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Goldman Sachs wants its US workers back in the office next month

It looks like most Goldman Sachs workers will be back in Lower Manhattan by mid-June, marking another milestone in the reopening of New York City and the broader economy from the Covid-19 pandemic.

Goldman Sachs is asking US employees who have not already returned to the office to be prepared to do so by June 14, according to a memo obtained by CNN Business that was sent to staff Tuesday.

“We are focused on progressing on our journey to gradually bring our people back together again, where it is safe to do so, and are now in a position to activate the next steps in our return to office strategy,” CEO David Solomon, president John Waldron and CFO Stephen Scherr wrote in the memo.

The memo also asks employees in the United Kingdom to make plans to return to the office by June 21.

The Goldman Sachs executives said they “continue to be encouraged by the rollout of vaccines” in many areas and the “effectiveness of the health and safety protocols we have put in place across Goldman Sachs campuses to protect our people.”

Goldman Sachs, whose headquarters is located near Wall Street in Lower Manhattan, expects to welcome nearly 5,400 interns and newly hired analysts and associates to its offices this summer in addition to the returning employees. News of the return to the office was previously reported by Bloomberg News.

JPMorgan workers expected back at the office by July

Working from the office does not appear to be mandatory. Goldman Sachs executives said they “remain committed to giving our people the flexibility they need to manage both their personal and professional lives.” Employees who are unable return to the office can discuss working arrangements with their manager.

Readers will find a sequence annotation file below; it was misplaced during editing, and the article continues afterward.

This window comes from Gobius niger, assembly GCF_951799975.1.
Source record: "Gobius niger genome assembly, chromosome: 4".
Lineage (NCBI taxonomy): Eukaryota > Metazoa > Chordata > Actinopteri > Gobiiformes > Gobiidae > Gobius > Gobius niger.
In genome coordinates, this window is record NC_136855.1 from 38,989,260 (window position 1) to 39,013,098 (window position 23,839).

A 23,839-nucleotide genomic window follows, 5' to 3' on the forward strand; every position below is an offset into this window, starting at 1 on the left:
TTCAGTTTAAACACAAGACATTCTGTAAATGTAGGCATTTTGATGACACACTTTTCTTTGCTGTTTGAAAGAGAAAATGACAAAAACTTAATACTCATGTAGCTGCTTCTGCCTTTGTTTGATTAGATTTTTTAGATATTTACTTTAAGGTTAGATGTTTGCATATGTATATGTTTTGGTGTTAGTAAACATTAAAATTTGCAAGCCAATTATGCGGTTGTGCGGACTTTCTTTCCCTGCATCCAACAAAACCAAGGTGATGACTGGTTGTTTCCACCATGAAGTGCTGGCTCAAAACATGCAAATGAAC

Last week, JPMorgan Chase announced it will open its US offices to all employees on May 17, subject to a 50% occupancy cap. JPMorgan executives told employees in a memo that by early July they expect all US-based employees will be in the office on a consistent rotational schedule subject to that same 50% cap.

As in other industries, Wall Street is grappling with high stress among employees brought on by the pandemic.

In March, a dozen junior analysts at Goldman Sachs detailed horror stories of sleeping five hours a night and enduring workplace abuse. CEO Solomon pledged to speed up the hiring of junior bankers and strengthen enforcement of the “Saturday rule” which says that junior staff shouldn’t be expected to be in the office between 9 pm Friday and 9 am Sunday.

Goldman Sachs says it gives employees a half-day of paid time off for each dose of Covid-19 vaccine they receive as well as family leave to accompany dependents who are getting vaccinated.

Although some employees may prefer to work remotely, many business leaders have emphasized the importance of in-person work.

“We know from experience that our culture of collaboration, innovation and apprenticeship thrives when our people come together,” the Goldman Sachs executives wrote.

Similarly, JPMorgan executives said: “We firmly believe that working together in person is important for our culture, clients, businesses and teams.”

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